Care Dimensions: Good Communication is Central to Good Hospice Experience

Voices of Care

Good Communication is Central to Good Hospice Experience

Posted on January 22, 2019 by Ted Baldwin

Good communication with the hospice team can bring family members peace of mind.

One of the hardest choices for adult children is entrusting an elderly parent to another’s care. It raises many questions, such as: Have I chosen the right facility? Does it have enough properly qualified staff? Is my parent receiving the proper blend of services? How can I monitor my parent’s care?

My sisters and I faced these questions recently. For several years, our parents lived together in the independent living section of a retirement community. Our mother’s health deteriorated to the point where she had to move to the skilled nursing unit. Her condition included the onset of dementia. Our father stayed in an independent living unit and was able to visit her daily. When he passed away suddenly (peacefully in his sleep at 101), our mother’s dementia accelerated. Her care manager explained that she needed more one-on-one attention, and recommended hospice with Care Dimensions.

Communicating with the hospice team

We quickly learned that one of Care Dimensions’ greatest benefits was improved communication regarding our mother’s condition and needs. We visited frequently, but could not observe all aspects of her situation. The Care Dimensions RN case manager, social worker, and hospice aide were able to provide frequent detailed updates, timely alerts regarding issues needing attention, and suggestions for approaches to address those issues. Their feedback greatly contributed to our peace of mind.

Visits from the Care Dimensions music therapist and chaplain provided her with extra social interaction that she clearly enjoyed. She would smile and nod her head in time with the music, and thank the chaplain for his thoughtfulness. As she had throughout her life, she put forward a polite and pleasant demeanor; the interactions were opportunities for her to reach back and behave in a way that was fundamental to her personality. When I went to see her, she frequently would recall that someone had visited; the visits clearly were memorable breaks in her routine.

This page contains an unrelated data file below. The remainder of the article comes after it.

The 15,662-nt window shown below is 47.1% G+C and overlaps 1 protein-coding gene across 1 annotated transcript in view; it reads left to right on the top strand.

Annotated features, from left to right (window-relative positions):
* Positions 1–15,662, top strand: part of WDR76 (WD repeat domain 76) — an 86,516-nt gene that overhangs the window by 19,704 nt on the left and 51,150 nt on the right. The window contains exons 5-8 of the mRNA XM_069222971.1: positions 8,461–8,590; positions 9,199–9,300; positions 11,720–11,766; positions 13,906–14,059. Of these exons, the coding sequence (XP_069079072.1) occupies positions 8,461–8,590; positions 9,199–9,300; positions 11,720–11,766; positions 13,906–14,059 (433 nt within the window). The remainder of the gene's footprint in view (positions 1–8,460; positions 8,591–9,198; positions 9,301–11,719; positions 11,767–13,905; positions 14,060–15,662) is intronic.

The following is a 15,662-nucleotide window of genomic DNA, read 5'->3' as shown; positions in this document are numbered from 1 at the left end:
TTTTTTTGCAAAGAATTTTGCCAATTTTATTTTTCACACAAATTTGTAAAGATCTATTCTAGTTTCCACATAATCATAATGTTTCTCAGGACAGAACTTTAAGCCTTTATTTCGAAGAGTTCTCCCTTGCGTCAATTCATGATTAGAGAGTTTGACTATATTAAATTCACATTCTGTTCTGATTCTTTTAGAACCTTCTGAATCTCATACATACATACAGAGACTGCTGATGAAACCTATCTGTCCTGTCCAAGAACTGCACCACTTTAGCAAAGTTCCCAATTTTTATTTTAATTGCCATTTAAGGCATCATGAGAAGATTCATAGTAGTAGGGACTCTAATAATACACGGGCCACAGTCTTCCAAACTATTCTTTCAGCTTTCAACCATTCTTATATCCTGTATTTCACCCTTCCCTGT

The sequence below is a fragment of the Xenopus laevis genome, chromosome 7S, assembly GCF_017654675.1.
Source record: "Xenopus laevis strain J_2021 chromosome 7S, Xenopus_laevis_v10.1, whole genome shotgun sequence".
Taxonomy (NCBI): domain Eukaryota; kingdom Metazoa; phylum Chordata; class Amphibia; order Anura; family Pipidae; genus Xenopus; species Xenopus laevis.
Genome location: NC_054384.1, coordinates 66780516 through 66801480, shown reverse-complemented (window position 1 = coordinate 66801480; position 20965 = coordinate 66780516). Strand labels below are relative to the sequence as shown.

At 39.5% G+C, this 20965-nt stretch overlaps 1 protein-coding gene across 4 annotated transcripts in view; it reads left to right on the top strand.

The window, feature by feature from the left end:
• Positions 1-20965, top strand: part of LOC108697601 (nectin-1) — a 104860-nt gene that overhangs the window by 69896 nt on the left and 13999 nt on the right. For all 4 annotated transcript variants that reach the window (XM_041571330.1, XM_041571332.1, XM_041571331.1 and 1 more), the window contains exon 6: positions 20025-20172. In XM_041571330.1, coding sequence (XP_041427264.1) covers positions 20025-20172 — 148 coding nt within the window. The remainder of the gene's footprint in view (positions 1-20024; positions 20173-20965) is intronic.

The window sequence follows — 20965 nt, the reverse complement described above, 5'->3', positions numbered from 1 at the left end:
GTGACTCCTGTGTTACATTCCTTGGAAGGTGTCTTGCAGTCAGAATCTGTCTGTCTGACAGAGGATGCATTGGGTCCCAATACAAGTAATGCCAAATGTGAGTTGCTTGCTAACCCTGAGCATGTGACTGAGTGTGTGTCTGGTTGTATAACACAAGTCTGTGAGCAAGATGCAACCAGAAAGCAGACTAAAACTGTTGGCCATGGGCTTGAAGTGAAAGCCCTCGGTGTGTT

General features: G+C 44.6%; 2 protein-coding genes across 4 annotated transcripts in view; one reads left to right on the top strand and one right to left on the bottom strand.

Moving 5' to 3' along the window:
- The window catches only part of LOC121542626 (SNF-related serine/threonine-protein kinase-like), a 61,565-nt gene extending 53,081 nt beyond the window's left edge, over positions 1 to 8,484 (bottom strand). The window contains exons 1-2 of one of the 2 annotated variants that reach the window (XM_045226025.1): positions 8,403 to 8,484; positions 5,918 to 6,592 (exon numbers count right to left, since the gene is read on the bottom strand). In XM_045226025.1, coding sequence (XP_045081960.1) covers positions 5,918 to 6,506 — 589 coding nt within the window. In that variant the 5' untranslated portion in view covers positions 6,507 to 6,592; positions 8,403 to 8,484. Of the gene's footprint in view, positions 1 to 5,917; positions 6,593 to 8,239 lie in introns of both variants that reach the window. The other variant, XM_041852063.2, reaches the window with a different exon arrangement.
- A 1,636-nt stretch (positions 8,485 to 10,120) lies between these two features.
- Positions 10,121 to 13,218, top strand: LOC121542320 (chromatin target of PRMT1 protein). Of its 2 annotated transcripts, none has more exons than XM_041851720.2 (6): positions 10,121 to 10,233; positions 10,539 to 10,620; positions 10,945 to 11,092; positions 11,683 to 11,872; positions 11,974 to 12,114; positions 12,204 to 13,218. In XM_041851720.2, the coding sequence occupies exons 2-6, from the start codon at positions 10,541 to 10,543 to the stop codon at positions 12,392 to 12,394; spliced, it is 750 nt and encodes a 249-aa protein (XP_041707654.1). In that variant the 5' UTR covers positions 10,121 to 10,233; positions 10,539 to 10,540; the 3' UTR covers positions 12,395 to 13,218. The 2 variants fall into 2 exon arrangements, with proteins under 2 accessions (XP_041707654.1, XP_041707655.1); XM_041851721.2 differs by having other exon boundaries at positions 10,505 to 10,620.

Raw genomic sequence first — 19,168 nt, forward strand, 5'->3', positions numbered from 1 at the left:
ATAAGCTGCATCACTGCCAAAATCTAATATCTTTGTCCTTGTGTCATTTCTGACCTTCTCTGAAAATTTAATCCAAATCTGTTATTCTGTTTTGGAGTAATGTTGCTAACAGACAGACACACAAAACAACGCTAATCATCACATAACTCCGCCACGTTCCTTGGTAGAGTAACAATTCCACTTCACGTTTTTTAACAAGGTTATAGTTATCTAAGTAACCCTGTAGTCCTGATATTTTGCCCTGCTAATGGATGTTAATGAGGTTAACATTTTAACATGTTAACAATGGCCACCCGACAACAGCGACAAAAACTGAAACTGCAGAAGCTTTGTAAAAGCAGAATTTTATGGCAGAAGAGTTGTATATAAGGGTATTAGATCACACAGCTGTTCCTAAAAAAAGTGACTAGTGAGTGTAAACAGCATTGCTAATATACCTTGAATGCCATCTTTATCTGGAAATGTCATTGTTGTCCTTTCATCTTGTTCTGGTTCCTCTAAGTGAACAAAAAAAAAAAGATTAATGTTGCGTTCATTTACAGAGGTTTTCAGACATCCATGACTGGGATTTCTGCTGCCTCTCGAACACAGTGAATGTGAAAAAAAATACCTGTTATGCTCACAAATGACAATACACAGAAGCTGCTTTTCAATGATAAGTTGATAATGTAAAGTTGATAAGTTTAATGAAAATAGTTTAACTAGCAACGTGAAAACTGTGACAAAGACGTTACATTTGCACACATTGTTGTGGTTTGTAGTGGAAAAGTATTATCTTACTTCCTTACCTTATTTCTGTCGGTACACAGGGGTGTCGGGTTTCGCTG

The Care Dimensions hospice aide was attentive in ways that made a big difference in our mother’s quality of life. For example, she once reported that our mother was experiencing increased pain when being dressed, because of her tender skin and sore joints. She suggested that looser-fitting clothes would address this situation. I passed along the suggestion to one of my sisters, who bought more appropriate outfits. In addition to making our mother much more comfortable, the new wardrobe items were another bright spot in her life, since she always had been a bit of a “clothes horse.” The reduced pain also addressed her anxiety regarding clothes changes, which improved her interactions with the skilled nursing facility staff.

Hospice gave us peace of mind

We came to realize that hospice – as provided by Care Dimensions – was about much more than easing pain; it was about providing our mother with the best feasible quality of life.  All the hospice team members took their jobs seriously, paid close attention to our mother’s needs, and showed respect for her and the rest of our family. Their efforts provided us with peace of mind and reassurance that our mother was as safe, comfortable, and content as possible during the last year and half of her life.


Choosing hospice care is about choosing comfort care and quality of life. Learn more about Care Dimensions, the largest, most highly skilled hospice in Massachusetts.


About the author

Ted Baldwin recently retired from a career in environmental noise consulting. He and his wife live on an island in Narragansett Bay, RI.

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Since 1978, Care Dimensions has provided comprehensive and compassionate care for individuals and families dealing with life-threatening illnesses. As the non-profit leader in advanced illness care, we offer services in more than 95 communities in Eastern Massachusetts.